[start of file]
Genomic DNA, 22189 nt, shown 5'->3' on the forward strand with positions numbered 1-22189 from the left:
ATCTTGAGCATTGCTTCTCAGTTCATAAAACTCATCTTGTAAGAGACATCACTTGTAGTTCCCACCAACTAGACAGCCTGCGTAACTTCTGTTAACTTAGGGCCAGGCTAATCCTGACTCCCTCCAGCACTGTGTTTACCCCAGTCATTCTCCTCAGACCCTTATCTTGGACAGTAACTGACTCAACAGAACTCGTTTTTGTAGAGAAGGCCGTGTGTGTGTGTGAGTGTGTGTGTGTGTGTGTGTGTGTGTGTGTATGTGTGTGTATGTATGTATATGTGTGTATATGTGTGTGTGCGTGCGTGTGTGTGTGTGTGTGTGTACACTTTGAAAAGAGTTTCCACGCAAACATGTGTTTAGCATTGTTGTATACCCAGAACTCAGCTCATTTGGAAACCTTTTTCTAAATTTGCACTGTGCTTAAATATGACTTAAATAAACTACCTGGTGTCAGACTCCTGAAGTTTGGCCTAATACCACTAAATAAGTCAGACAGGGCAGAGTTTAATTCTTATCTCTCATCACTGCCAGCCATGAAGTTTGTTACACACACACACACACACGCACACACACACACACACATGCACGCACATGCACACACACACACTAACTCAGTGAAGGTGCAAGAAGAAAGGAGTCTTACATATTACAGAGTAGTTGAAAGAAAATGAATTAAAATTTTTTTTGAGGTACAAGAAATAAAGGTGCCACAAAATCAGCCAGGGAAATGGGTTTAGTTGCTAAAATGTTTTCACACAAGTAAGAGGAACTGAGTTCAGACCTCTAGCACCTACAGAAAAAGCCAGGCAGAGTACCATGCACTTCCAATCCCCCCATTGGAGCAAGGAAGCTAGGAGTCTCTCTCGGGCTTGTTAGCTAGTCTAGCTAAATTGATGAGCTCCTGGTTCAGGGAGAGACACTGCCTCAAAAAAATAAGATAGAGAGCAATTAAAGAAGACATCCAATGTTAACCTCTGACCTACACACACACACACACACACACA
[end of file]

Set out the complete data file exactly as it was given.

Genomic DNA, 22189 nt, shown 5'->3' on the forward strand with positions numbered 1-22189 from the left:
ATCTTGAGCATTGCTTCTCAGTTCATAAAACTCATCTTGTAAGAGACATCACTTGTAGTTCCCACCAACTAGACAGCCTGCGTAACTTCTGTTAACTTAGGGCCAGGCTAATCCTGACTCCCTCCAGCACTGTGTTTACCCCAGTCATTCTCCTCAGACCCTTATCTTGGACAGTAACTGACTCAACAGAACTCGTTTTTGTAGAGAAGGCCGTGTGTGTGTGTGAGTGTGTGTGTGTGTGTGTGTGTGTGTGTGTATGTGTGTGTATGTATGTATATGTGTGTATATGTGTGTGTGCGTGCGTGTGTGTGTGTGTGTGTGTACACTTTGAAAAGAGTTTCCACGCAAACATGTGTTTAGCATTGTTGTATACCCAGAACTCAGCTCATTTGGAAACCTTTTTCTAAATTTGCACTGTGCTTAAATATGACTTAAATAAACTACCTGGTGTCAGACTCCTGAAGTTTGGCCTAATACCACTAAATAAGTCAGACAGGGCAGAGTTTAATTCTTATCTCTCATCACTGCCAGCCATGAAGTTTGTTACACACACACACACACACGCACACACACACACACACATGCACGCACATGCACACACACACACTAACTCAGTGAAGGTGCAAGAAGAAAGGAGTCTTACATATTACAGAGTAGTTGAAAGAAAATGAATTAAAATTTTTTTTGAGGTACAAGAAATAAAGGTGCCACAAAATCAGCCAGGGAAATGGGTTTAGTTGCTAAAATGTTTTCACACAAGTAAGAGGAACTGAGTTCAGACCTCTAGCACCTACAGAAAAAGCCAGGCAGAGTACCATGCACTTCCAATCCCCCCATTGGAGCAAGGAAGCTAGGAGTCTCTCTCGGGCTTGTTAGCTAGTCTAGCTAAATTGATGAGCTCCTGGTTCAGGGAGAGACACTGCCTCAAAAAAATAAGATAGAGAGCAATTAAAGAAGACATCCAATGTTAACCTCTGACCTACACACACACACACACACACACA